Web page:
Whether we like it or not, we must accept that Muslim/Arab culture is no less an honor culture than is Francis Ford Coppola’s Sicilian landscape.  And American politicians and governmental agents who refuse to learn the honor-courtship rituals of Muslim culture can expect as little progress in dealing with Muslims as Bonasera could expect from Don Corleone. Some people may not like this, and many do not. Some may feel it demeaning to play by someone else’s rules. But they are wrong. It is like courting a girl: do you take her to the kinds of movies and restaurants she likes, or do you just say, “She’ll have to accept whatever I decide.” People who take the latter approach have short relationships! And governments that despise or ignore cultural factors are fools.

It is a point of high honor for religious Muslims that others show respect for their religion, their holy book, and their prophet, all of which they believe are God-given. Anyone who cannot bother to keep these matters in mind should expect no progress, and much explosive reaction from offended Muslims. For them to ignore the offense is for them to themselves dishonor their faith, their holy book, and their prophet, which is out of the question.

Therefore, Cal Thomas is wrong if he imagines that the alleged disrespect shown to Muhammad had nothing to do with the recent riots.  It had everything to do with them.

Yet. there was something else at work, and in this, I find myself agreeing with Thomas’ critique. That something else is the intentional use of riots and mayhem as an instrument of political coercion in the Middle East. As I pointed out in my previous posting (see here), political entities in the Arab world have long used these seemingly, but only seemingly, spontaneous riots as a means of political power and coercion.  One need only think about the Palestinian Intifadas, and how Yassir Arafat orchestrated them as instruments of coercion, to get the point.

So on the one hand, let’s not be proud: for too long the United States has demonstrated too much cultural boorishness, pride and stupidity in its dealings with cultures different from our own. But on the other hand, let’s not be stupid: these riots are not simply spontaneous demonstrations by an offended populace. They are also cunning and manipulative tools in the hands of cynical power brokers.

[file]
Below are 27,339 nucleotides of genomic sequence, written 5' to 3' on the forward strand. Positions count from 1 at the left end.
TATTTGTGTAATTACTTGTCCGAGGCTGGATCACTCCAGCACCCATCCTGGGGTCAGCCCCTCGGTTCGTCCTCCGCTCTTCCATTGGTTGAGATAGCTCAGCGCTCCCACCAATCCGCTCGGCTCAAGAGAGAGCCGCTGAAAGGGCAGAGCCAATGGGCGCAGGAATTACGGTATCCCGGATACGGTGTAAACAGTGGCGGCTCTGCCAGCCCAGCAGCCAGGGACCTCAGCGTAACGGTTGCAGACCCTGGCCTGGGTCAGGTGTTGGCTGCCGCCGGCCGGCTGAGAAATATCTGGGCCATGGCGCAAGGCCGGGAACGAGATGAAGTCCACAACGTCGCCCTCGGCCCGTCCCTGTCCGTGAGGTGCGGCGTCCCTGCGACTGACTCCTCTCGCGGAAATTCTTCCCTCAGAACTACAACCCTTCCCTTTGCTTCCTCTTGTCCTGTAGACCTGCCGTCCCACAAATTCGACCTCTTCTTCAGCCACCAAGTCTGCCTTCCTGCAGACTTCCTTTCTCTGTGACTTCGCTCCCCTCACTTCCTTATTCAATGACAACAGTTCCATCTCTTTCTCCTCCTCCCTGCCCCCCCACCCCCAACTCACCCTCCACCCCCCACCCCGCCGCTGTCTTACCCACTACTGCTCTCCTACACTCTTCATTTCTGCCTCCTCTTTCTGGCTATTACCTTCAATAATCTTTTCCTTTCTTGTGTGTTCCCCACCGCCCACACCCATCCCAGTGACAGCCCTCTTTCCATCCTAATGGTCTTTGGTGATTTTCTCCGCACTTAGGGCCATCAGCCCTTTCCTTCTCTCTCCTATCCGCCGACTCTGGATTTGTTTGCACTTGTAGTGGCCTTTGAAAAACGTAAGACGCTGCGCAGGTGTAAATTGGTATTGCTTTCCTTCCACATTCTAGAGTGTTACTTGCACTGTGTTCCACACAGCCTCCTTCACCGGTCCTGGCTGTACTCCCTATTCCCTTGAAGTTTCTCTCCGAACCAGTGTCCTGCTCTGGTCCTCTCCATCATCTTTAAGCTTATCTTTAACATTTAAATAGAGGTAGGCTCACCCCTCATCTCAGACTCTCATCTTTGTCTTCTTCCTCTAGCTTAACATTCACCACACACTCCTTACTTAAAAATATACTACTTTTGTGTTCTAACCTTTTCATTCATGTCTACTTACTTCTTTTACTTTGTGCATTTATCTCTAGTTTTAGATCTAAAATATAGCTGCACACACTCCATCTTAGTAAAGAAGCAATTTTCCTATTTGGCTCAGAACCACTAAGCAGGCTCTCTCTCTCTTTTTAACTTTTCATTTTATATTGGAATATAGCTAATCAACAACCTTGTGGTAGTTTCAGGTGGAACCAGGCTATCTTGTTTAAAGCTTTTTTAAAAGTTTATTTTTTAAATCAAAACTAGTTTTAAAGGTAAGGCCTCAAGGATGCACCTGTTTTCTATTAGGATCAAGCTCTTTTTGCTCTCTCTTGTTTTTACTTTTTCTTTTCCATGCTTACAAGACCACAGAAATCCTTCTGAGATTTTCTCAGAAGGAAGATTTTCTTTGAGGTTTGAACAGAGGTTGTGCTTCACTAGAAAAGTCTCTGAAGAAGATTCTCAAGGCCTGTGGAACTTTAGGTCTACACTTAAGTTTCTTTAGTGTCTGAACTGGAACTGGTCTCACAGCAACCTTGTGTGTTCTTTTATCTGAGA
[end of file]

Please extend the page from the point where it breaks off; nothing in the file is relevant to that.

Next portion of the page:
We need to be wise as serpents without becoming snakes, and harmless as doves without becoming pigeons.

Be careful out there.

About Stuart Dauermann

The blog of Rabbi Dr. Stuart Dauermann, teacher, mentor, radio talk show host, denizen of Los Angeles, and a visionary with a long career in Messianic Jewish activism. You can hear Rabbi Dauermann as he hosts Shalom Talk, a weekly radio show, and even listen online at ShalomTalk.com. Rabbi Dauermann spends time traveling nationally and internationally, and throughout the year is in Israel as a Scholar in Residence at the MJTI Jerusalem Center. He has plenty to say about Jewish-Christian relations, the need for shalom in the world, and the agenda of Messiah, the Son of David.
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8 Responses to On Islamic Extremism and the Death of our Ambassador to Libya

  1. I had a Muslim tell friend tell me that “Prophet Muhammad would not have reacted with violence to being insulted”, that the whole thing was “silly” and that the media portrayed the great world-wide Muslim indignation to the “movie” or the “caricatures” when in reality “not even 0.001% of muslims around the globe” participated in demonstrations or riots.

    Something else we must keep in mind – the “movie” was created by an Egyptian Copt, i.e. someone who was supposed to understand the sensitivity of the subject, and not some ignorant American who hasn’t been over he border of his state.